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(EDITORIAL from Korea JoongAng Daily on Aug. 3)

2017/08/03 07:00

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Ominous talk from Washington

U.S. President Donald Trump reportedly talked about the possibility of war with North Korea. According to Lindsey Graham, a Republican Senator from South Carolina, Trump indicated to him that the U.S. administration is prepared to strike North Korea to prevent an attack on the United States.

“There is a military option to destroy North Korea’s program and North Korea itself,” Graham said on American broadcasting network NBC. “If there’s going to be a war to stop him [Kim Jong-un], it will be over there. If thousands die, they’re going to die over there, they’re not going to die here.”

The United States has hinted at the possibility of a strike on North Korea on several occasions. But the suggestion mostly ended with such remarks as, “We do not rule out a military option.” A U.S. administration or its president has never specifically mentioned a war with North Korea.

In whatever context the senator made such stunning remarks, we are surprised to learn that the U.S. administration prepared a war scenario to end the conflict on the Korean Peninsula. Even though Graham said thousands would die if a war breaks out on the peninsula, such a war would surely cause the deaths of hundreds of thousands or millions of people.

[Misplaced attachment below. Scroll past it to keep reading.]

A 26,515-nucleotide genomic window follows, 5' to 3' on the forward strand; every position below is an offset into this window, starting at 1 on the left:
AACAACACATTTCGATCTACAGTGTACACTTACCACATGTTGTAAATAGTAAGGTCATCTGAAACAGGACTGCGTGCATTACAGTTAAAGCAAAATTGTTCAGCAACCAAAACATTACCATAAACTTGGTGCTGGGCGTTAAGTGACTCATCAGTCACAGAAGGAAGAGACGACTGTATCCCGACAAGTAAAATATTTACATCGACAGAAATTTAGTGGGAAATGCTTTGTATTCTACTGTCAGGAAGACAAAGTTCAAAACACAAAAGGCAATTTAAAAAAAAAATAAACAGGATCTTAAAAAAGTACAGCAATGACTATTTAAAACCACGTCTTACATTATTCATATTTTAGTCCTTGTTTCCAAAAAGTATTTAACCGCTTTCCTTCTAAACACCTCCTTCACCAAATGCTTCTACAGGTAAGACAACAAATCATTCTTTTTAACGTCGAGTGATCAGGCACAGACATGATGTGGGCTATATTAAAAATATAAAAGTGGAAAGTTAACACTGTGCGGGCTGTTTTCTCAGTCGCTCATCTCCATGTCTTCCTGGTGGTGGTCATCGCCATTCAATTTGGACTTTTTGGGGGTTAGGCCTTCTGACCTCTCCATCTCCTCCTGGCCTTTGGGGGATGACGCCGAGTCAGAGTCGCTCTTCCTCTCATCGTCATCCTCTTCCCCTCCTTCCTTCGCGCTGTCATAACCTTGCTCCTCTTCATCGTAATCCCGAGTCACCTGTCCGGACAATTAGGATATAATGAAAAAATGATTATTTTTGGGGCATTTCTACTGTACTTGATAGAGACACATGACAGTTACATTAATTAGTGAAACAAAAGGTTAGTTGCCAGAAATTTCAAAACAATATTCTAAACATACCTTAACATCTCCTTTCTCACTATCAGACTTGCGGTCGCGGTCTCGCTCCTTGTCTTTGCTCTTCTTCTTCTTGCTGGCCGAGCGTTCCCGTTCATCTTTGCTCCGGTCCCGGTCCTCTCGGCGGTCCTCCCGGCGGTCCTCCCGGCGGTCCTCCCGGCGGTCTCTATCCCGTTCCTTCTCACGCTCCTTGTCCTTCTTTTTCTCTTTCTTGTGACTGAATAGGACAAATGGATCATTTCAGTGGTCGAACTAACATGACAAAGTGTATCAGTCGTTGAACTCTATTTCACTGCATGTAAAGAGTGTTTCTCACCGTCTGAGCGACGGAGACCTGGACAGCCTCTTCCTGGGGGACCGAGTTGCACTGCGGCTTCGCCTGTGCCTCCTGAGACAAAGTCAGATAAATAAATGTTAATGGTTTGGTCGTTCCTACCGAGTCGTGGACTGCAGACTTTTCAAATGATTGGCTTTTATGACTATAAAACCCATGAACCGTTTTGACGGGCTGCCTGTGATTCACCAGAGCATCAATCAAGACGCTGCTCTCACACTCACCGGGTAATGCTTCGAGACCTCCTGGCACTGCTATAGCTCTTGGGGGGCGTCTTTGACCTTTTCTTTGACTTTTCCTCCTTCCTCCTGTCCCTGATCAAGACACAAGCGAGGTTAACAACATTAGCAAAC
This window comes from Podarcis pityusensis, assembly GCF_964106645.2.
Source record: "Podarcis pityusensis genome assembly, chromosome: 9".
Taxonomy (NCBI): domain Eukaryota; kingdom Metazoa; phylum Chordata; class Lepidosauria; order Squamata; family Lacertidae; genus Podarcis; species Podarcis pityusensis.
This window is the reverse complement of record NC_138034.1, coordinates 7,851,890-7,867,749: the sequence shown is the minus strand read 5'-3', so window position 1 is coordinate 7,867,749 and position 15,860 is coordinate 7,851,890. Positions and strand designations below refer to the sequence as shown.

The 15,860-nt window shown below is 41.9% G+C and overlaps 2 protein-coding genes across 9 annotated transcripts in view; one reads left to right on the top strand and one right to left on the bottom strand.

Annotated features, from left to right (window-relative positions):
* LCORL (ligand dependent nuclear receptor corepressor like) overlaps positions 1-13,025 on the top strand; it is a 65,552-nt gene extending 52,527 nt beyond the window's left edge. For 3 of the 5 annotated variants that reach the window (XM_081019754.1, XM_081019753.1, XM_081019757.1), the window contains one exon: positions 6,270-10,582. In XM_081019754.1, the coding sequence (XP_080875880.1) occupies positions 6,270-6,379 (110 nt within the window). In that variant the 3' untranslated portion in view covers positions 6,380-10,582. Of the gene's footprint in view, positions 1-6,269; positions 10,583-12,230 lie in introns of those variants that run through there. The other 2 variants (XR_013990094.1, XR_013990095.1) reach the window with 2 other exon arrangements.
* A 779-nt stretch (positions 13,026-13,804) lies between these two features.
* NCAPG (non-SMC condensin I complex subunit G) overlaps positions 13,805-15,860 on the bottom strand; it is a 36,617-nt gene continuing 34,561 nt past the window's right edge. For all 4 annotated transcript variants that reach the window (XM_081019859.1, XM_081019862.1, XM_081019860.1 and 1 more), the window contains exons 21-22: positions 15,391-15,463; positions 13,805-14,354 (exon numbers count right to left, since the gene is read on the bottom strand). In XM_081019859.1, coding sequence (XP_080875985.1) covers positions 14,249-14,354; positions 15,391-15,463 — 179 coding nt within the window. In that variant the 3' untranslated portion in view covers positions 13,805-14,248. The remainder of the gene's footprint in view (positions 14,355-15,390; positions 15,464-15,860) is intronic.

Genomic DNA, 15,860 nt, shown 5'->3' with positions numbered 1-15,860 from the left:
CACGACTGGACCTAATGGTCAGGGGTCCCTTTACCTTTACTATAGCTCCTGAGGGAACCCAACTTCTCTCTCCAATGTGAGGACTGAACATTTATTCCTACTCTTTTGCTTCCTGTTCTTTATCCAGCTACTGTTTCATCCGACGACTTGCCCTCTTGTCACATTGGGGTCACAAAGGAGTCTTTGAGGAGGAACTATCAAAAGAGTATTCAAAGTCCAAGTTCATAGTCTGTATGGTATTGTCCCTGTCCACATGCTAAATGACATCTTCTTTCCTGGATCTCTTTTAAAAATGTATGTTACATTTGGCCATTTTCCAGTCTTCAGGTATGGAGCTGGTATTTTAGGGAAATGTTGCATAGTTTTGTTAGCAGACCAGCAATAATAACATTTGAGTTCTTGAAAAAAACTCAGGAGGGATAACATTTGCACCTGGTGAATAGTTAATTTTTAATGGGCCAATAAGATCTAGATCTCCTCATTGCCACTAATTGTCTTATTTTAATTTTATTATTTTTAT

At the same time, we need to pay heed to U.S. Secretary of State Rex Tillerson’s very different remarks. On the same day, he said that the U.S. administration is trying to deliver a message to Pyongyang that Uncle Sam is not an enemy or threat to North Korea.

“We are not your enemy, we are not your threat . . . We would like to sit and have a dialogue about the future,” Tillerson said, speaking to North Korea directly. “We do not seek regime change. We do not seek an accelerated reunification of the peninsula. We do not seek an excuse to send our military north of the 38th parallel.” Tillerson made the remarks during a surprise visit to the State Department’s briefing room Tuesday.

Put simply, the commander in chief of the United States and its foreign policy head have come up with two different messages to North Korea.

The United States may be sending contrasting signals in pursuit of a two-track policy of “maximum pressure and engagement” in dealing with the recalcitrant regime in Pyongyang. The effort is aimed at forcing North Korea to come to the negotiating table. Needless to say, that is the best option for South Korea. The Moon Jae-in government must keep in mind that there is no other solution than proactively joining tough sanctions led by the international community if it really wants to avoid another war on the peninsula.

(END)

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